By Wendell Roelf
CAPE TOWN (Reuters) - Prominent South African activist Mamphela Ramphele has backtracked on a week-old pledge to run for president for the main opposition Democratic Alliance, frustrating the party's push to win more black votes in an election just months away.
A physician, author and former partner of the late activist Steve Biko, Ramphele said last week she would challenge President Jacob Zuma as the DA's candidate, a potential turning point for a party keen to ditch its image as a guardian of white privilege.
But Monday's about-face could spell the end of Ramphele's career as a credible challenger to the ruling African National Congress, coming just days after she was accused of opportunism for defecting to the DA from her own fledging party.
Ramphele said on Monday her decision to defect to the DA had been rushed and without consultation of some of her own party members, meaning she would likely face a fierce backlash from her support base.
"The time for this was not right," she told a news conference, adding she would stay with her Agang party, which has gained little traction since its founding.
Veteran political commentator Allister Sparks said the DA had time to regroup before the vote.
"I think it puts a fatal end to Mamphela Ramphele's image and reputation as a political figure," he said.
"It will do much less damage to the DA - it was an attempt to burnish its image by having a black face there - but we've still got about three months to go before the election and I think there's time to recover."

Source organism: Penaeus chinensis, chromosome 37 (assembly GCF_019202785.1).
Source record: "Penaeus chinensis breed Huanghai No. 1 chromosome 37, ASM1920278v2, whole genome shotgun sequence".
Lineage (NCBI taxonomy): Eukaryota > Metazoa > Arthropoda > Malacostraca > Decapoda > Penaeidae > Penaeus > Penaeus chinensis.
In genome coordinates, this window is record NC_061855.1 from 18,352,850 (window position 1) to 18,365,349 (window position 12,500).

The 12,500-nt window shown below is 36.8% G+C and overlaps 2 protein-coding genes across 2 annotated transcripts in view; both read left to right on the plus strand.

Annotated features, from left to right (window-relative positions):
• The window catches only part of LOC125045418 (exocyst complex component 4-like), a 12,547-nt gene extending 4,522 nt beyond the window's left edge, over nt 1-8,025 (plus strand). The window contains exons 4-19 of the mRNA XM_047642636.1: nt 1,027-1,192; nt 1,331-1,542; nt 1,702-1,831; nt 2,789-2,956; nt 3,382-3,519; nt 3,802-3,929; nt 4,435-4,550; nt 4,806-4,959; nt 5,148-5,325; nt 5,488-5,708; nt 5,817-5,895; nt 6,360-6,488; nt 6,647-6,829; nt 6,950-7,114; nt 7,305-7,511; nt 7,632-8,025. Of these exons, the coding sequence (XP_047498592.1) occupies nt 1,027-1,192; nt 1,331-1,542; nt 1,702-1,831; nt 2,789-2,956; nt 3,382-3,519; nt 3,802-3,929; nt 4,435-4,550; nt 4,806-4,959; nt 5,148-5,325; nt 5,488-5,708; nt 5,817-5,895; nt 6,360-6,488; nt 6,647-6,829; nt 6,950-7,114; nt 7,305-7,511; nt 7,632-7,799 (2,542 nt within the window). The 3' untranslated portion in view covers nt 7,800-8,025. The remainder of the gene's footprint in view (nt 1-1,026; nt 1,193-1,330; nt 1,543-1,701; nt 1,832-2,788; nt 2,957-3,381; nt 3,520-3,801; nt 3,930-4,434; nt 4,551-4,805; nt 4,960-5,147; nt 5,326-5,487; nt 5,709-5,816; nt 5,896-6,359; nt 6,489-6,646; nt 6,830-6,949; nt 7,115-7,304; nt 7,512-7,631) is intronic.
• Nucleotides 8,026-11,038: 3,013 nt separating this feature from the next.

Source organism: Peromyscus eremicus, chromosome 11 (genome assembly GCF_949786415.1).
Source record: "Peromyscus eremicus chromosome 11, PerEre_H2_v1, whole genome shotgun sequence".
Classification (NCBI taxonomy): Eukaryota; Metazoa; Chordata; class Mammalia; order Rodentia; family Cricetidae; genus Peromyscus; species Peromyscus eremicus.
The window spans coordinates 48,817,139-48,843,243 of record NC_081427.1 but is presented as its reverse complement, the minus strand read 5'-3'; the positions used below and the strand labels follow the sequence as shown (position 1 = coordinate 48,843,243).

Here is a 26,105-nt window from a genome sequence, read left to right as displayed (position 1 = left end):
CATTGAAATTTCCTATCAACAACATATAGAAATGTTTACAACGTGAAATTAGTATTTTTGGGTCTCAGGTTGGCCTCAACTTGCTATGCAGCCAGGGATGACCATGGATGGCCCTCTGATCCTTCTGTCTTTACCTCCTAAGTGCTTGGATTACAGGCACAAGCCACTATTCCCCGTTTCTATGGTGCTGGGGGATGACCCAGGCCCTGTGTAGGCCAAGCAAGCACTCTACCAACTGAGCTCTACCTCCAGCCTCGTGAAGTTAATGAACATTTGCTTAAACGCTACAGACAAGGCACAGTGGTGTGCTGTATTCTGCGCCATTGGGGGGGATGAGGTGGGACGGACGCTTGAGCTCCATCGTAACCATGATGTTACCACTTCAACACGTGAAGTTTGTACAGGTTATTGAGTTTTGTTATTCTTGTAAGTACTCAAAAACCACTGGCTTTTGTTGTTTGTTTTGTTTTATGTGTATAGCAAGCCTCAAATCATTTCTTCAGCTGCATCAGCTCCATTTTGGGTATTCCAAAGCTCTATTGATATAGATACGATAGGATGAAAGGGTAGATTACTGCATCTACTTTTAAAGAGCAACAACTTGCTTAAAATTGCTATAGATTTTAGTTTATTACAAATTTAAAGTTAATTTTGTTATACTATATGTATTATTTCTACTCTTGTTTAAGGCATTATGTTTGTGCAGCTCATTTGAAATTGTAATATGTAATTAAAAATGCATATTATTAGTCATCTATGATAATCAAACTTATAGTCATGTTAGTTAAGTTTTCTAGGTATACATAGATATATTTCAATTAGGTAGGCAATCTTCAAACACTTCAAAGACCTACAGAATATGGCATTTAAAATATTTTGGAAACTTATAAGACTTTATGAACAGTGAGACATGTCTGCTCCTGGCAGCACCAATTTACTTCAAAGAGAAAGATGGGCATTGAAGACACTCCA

Democratic Alliance leader Helen Zille denounced her old friend for reneging on the election deal so swiftly. "Dr Ramphele has demonstrated once and for all that she cannot be trusted to see any project through to its conclusion," she said.
The African National Congress has ruled South Africa since the first democratic elections in 1994 and is expected to cruise to victory again in parliamentary polls scheduled to be held by May.
Yet the DA is hoping to tap into the increasing number of blacks frustrated by the slow pace of change and growing perceptions of corruption.
While ANC support has waned amid the corruption scandals and charges it has failed to rescue millions of blacks from poverty, it still won nearly two-thirds of the vote in the last election in 2009 and its overall majority this year is not in question.
Ramphele has so far retained the respect of much of the country's black majority due to her relationship with Biko, who died in 1977 from beatings by apartheid police.
She was also placed under house arrest by the apartheid government because of her political work.
(Writing and additional reporting by David Dolan; Editing by Alison Williams)